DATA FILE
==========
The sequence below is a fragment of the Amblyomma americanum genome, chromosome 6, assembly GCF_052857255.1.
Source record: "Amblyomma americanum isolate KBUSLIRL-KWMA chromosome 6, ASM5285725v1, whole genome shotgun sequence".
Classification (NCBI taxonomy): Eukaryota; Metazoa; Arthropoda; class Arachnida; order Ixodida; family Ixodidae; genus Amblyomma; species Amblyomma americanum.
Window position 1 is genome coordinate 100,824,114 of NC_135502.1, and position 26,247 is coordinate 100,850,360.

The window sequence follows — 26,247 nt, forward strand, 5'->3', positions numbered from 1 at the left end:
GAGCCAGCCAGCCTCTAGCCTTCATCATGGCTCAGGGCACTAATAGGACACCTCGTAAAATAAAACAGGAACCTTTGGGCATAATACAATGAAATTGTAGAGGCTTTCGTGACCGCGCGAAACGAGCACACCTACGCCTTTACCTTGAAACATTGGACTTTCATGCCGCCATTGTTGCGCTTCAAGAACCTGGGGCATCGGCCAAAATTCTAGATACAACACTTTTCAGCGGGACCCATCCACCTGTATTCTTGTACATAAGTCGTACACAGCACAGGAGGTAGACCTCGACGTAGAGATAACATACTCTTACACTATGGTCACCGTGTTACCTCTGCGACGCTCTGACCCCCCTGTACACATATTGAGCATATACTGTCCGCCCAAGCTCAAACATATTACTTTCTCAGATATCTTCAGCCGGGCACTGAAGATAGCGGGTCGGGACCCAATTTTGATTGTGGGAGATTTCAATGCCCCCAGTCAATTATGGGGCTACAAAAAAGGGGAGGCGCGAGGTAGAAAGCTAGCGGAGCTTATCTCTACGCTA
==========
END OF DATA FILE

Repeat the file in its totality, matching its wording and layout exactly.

The sequence below is a fragment of the Amblyomma americanum genome, chromosome 6, assembly GCF_052857255.1.
Source record: "Amblyomma americanum isolate KBUSLIRL-KWMA chromosome 6, ASM5285725v1, whole genome shotgun sequence".
Classification (NCBI taxonomy): Eukaryota; Metazoa; Arthropoda; class Arachnida; order Ixodida; family Ixodidae; genus Amblyomma; species Amblyomma americanum.
Window position 1 is genome coordinate 100,824,114 of NC_135502.1, and position 26,247 is coordinate 100,850,360.

The window sequence follows — 26,247 nt, forward strand, 5'->3', positions numbered from 1 at the left end:
GAGCCAGCCAGCCTCTAGCCTTCATCATGGCTCAGGGCACTAATAGGACACCTCGTAAAATAAAACAGGAACCTTTGGGCATAATACAATGAAATTGTAGAGGCTTTCGTGACCGCGCGAAACGAGCACACCTACGCCTTTACCTTGAAACATTGGACTTTCATGCCGCCATTGTTGCGCTTCAAGAACCTGGGGCATCGGCCAAAATTCTAGATACAACACTTTTCAGCGGGACCCATCCACCTGTATTCTTGTACATAAGTCGTACACAGCACAGGAGGTAGACCTCGACGTAGAGATAACATACTCTTACACTATGGTCACCGTGTTACCTCTGCGACGCTCTGACCCCCCTGTACACATATTGAGCATATACTGTCCGCCCAAGCTCAAACATATTACTTTCTCAGATATCTTCAGCCGGGCACTGAAGATAGCGGGTCGGGACCCAATTTTGATTGTGGGAGATTTCAATGCCCCCAGTCAATTATGGGGCTACAAAAAAGGGGAGGCGCGAGGTAGAAAGCTAGCGGAGCTTATCTCTACGCTA